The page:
Fake photos

One of the most successful campaigns to support the real women’s beauty is made by Dove. This Campaign has running since 2004 after published research that provided disturbing statistics that only 2% of women in the world can say: I am beautiful. Since 2004, Dove creates many kinds of advertisements and projects to improve women self-esteem. I have picked Dove’s advertisement from 2006 were we can see how the media are playing with our beliefs about the ideal women’s beauty. This advertisement shows the truth about photos of models that have been photoshoped to the unrealistic ideal model.

Of course, we cannot say that the media are just playing only with women’s appearance. This video presents that men’s models are also changed to the ideal perspective.

After Dove’s advertisement was released, many other similar films and project appeared. This one presents the opinions of ordinary women after their photos had been photoshoped.

There is one extreme example which presents that the media pushing their ideal perspective of women without even getting agreement from the person who was photoshoped. Kate Winslet back in 2003 faced a Photoshop in magazine GQ without her consent. She later commented: “The retouching is excessive. I do not look like that and more importantly I don’t desire to look like that,” she said. “I actually have a Polaroid that the photographer gave me on the day of the shoot… I can tell you they’ve reduced the size of my legs by about a third. For my money it looks pretty good the way it was taken.”


What is your opinion, where is the limit of Photoshop? Who decides what is ideal beauty? For how long do we and our children have to listen the media on how women should look? Should we have some restriction/policy to stop the media dictating their unrealistic appearance of women?





6 thoughts on “Fake photos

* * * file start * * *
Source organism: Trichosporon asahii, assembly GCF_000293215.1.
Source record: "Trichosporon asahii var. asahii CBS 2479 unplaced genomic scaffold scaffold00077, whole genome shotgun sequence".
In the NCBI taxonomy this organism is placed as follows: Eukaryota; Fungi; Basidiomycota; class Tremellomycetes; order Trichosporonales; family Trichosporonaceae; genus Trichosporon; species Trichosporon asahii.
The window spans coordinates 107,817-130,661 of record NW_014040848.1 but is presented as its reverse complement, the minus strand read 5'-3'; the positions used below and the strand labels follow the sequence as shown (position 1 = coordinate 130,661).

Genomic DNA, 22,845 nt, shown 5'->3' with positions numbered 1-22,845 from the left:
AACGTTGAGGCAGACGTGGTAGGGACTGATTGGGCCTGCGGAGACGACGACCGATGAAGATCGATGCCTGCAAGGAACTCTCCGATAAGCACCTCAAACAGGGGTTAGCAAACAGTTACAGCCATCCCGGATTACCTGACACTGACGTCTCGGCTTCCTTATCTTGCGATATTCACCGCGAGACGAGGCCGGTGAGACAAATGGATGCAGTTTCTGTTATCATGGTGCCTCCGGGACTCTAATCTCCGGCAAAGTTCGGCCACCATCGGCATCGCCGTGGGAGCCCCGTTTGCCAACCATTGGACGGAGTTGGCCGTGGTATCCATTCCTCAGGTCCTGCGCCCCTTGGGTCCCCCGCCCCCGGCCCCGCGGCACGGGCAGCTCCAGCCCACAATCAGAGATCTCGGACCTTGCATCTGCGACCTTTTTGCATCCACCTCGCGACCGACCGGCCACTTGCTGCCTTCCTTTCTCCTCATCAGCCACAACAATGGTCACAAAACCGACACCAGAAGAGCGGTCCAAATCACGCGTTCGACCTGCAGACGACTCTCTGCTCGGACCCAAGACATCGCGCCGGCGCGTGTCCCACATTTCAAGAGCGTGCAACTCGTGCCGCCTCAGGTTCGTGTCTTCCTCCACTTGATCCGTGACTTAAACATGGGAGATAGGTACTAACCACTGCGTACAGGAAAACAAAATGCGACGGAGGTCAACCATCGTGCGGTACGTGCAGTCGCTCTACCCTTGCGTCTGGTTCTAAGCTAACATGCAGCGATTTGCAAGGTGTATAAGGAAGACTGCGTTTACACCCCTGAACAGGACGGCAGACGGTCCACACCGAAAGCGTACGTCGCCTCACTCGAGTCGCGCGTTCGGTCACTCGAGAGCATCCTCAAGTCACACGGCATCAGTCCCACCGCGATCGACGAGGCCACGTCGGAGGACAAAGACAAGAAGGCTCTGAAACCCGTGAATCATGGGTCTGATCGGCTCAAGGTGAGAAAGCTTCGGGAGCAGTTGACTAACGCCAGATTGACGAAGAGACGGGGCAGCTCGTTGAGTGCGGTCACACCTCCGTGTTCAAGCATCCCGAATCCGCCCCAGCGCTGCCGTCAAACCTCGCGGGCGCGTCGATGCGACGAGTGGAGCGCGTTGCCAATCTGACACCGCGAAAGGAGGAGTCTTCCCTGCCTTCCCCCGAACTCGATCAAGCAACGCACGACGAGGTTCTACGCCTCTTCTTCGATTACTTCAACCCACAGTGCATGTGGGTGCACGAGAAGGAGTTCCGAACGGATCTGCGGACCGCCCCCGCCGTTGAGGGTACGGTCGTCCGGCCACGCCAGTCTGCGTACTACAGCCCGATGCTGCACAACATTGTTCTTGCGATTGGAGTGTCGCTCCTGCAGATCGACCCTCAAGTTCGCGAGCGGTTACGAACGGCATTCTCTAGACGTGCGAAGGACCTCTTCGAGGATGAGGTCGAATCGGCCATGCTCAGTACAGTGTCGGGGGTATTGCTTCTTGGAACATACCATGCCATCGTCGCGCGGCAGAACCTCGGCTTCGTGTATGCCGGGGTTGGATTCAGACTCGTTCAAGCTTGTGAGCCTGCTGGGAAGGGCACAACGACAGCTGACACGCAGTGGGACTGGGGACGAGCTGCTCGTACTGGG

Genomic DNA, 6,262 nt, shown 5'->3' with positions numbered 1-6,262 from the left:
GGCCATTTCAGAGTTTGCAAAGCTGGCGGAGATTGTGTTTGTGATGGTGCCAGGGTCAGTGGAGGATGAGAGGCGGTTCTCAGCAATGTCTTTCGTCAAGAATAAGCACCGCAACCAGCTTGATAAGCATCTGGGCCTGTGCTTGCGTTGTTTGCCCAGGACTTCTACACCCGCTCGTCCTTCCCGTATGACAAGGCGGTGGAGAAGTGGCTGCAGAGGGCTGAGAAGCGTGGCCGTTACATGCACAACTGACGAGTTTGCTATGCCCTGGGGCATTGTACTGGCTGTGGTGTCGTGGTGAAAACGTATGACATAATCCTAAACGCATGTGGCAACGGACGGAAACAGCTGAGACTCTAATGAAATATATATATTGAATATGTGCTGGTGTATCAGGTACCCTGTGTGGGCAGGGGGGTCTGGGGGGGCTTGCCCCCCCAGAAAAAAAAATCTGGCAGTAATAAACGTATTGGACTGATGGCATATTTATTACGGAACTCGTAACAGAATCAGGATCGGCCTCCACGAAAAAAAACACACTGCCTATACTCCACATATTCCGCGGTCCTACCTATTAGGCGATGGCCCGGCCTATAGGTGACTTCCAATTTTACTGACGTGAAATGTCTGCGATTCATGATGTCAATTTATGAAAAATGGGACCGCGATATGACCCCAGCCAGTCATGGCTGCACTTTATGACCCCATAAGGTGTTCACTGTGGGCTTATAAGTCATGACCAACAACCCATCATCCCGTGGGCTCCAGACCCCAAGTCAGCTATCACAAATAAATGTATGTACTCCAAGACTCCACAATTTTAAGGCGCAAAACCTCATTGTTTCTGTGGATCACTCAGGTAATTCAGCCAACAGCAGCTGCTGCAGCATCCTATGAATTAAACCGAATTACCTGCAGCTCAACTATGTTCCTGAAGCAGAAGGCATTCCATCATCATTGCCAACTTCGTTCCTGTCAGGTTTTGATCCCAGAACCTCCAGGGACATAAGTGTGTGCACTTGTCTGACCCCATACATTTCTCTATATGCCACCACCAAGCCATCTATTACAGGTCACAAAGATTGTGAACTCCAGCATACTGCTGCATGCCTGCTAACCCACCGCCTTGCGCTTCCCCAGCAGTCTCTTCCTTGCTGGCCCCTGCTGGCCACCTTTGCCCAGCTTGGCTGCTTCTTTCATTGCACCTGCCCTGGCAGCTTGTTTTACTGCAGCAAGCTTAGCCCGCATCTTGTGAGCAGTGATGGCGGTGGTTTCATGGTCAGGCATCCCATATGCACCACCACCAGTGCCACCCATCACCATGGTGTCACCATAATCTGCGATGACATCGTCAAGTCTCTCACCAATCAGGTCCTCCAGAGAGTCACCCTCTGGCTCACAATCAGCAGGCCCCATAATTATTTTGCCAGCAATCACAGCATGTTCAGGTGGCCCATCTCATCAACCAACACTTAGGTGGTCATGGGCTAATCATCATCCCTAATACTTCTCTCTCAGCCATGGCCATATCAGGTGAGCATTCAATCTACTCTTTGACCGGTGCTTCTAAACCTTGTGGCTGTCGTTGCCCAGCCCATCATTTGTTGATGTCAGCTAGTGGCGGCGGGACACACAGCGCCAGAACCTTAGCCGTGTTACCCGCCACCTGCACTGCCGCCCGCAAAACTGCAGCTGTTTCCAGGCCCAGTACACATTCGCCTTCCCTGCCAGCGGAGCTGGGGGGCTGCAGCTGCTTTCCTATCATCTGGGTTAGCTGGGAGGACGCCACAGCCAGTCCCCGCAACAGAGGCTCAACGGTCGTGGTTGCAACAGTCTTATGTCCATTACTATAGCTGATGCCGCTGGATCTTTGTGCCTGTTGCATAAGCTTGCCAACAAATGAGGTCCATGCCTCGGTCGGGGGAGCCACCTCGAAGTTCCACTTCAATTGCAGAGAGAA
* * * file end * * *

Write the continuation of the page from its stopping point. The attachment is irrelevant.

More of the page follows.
1. I think Models have the power to make a change when it comes to Photoshop because they are the ones being hired and paid to do these photoshoots. I do not see the problem in doing a little bit of photoshop but when the photoshop is excessive and it looks like a whole different person than it is a problem.

    Liked by 1 person

    1. As a single model you don’t have power as there are many others who wants your job. Expect if you very famous model then you might have power over the final photos. I don’t mind a bit of Photoshop but I don’t like the model be so thin or the Photoshop makes them thinner. I think there should be given a line.


  2. I’m happy to see that you’ve mentioned that it’s not only women that face unrealistic expectations for their body image. I don’t think many people consider the fact that men have to live up to an image to — an idea of manliness, that is so widespread in the media. It doesn’t leave much for diversity. With the media it seems you’re not a perfect woman unless you have an hourglass figure and a porcelain complexion, and you’re not the ideal man unless you ooze manliness, there is no room for femininity, you have to be a big muscular man

    Liked by 1 person

    1. I just accidentally found the video about man’s photoshop and then I realise that man face the same pressure about his body as woman. Only the different is that they are not shown on public as often as women.


  3. Its a very sensitive topic, the change essentially lies with the audiences reception of excessive Photoshop. If every body recognised and took into account that these representations are not real and that they are damaging, would the media continue to Photoshop so excessively?

    Liked by 1 person

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